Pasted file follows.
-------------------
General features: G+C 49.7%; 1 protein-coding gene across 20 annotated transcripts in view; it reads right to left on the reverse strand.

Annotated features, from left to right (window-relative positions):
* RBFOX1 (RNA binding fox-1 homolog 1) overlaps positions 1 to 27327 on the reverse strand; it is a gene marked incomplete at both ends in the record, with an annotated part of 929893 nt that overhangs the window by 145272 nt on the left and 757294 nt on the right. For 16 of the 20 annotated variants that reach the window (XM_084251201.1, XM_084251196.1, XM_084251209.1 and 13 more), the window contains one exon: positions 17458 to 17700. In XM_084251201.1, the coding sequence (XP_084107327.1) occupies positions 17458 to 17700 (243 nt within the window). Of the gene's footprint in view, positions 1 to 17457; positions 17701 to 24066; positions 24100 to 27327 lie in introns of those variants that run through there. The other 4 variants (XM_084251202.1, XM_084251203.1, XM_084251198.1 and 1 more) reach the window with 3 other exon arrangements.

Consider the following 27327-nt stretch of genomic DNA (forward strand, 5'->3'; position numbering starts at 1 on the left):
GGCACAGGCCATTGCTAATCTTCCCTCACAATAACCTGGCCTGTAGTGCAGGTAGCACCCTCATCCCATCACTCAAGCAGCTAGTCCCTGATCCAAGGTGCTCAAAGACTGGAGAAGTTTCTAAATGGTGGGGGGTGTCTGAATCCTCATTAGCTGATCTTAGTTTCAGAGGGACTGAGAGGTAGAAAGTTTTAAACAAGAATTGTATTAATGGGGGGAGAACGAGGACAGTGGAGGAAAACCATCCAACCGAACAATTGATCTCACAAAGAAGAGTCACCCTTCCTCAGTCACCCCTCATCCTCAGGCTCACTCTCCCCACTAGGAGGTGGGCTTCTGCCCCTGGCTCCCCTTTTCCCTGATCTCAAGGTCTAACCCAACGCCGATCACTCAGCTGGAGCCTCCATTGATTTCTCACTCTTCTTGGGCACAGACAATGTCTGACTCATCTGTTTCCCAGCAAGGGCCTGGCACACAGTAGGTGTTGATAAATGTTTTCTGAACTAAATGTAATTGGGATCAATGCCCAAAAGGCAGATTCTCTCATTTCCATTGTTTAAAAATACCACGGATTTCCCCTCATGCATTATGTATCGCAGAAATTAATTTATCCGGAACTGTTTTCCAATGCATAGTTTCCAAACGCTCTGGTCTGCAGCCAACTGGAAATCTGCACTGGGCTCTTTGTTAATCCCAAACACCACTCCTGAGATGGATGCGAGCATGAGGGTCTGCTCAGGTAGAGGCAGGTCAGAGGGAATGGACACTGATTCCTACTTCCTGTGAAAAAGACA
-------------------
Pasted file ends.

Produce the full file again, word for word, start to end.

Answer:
General features: G+C 49.7%; 1 protein-coding gene across 20 annotated transcripts in view; it reads right to left on the reverse strand.

Annotated features, from left to right (window-relative positions):
* RBFOX1 (RNA binding fox-1 homolog 1) overlaps positions 1 to 27327 on the reverse strand; it is a gene marked incomplete at both ends in the record, with an annotated part of 929893 nt that overhangs the window by 145272 nt on the left and 757294 nt on the right. For 16 of the 20 annotated variants that reach the window (XM_084251201.1, XM_084251196.1, XM_084251209.1 and 13 more), the window contains one exon: positions 17458 to 17700. In XM_084251201.1, the coding sequence (XP_084107327.1) occupies positions 17458 to 17700 (243 nt within the window). Of the gene's footprint in view, positions 1 to 17457; positions 17701 to 24066; positions 24100 to 27327 lie in introns of those variants that run through there. The other 4 variants (XM_084251202.1, XM_084251203.1, XM_084251198.1 and 1 more) reach the window with 3 other exon arrangements.

Consider the following 27327-nt stretch of genomic DNA (forward strand, 5'->3'; position numbering starts at 1 on the left):
GGCACAGGCCATTGCTAATCTTCCCTCACAATAACCTGGCCTGTAGTGCAGGTAGCACCCTCATCCCATCACTCAAGCAGCTAGTCCCTGATCCAAGGTGCTCAAAGACTGGAGAAGTTTCTAAATGGTGGGGGGTGTCTGAATCCTCATTAGCTGATCTTAGTTTCAGAGGGACTGAGAGGTAGAAAGTTTTAAACAAGAATTGTATTAATGGGGGGAGAACGAGGACAGTGGAGGAAAACCATCCAACCGAACAATTGATCTCACAAAGAAGAGTCACCCTTCCTCAGTCACCCCTCATCCTCAGGCTCACTCTCCCCACTAGGAGGTGGGCTTCTGCCCCTGGCTCCCCTTTTCCCTGATCTCAAGGTCTAACCCAACGCCGATCACTCAGCTGGAGCCTCCATTGATTTCTCACTCTTCTTGGGCACAGACAATGTCTGACTCATCTGTTTCCCAGCAAGGGCCTGGCACACAGTAGGTGTTGATAAATGTTTTCTGAACTAAATGTAATTGGGATCAATGCCCAAAAGGCAGATTCTCTCATTTCCATTGTTTAAAAATACCACGGATTTCCCCTCATGCATTATGTATCGCAGAAATTAATTTATCCGGAACTGTTTTCCAATGCATAGTTTCCAAACGCTCTGGTCTGCAGCCAACTGGAAATCTGCACTGGGCTCTTTGTTAATCCCAAACACCACTCCTGAGATGGATGCGAGCATGAGGGTCTGCTCAGGTAGAGGCAGGTCAGAGGGAATGGACACTGATTCCTACTTCCTGTGAAAAAGACA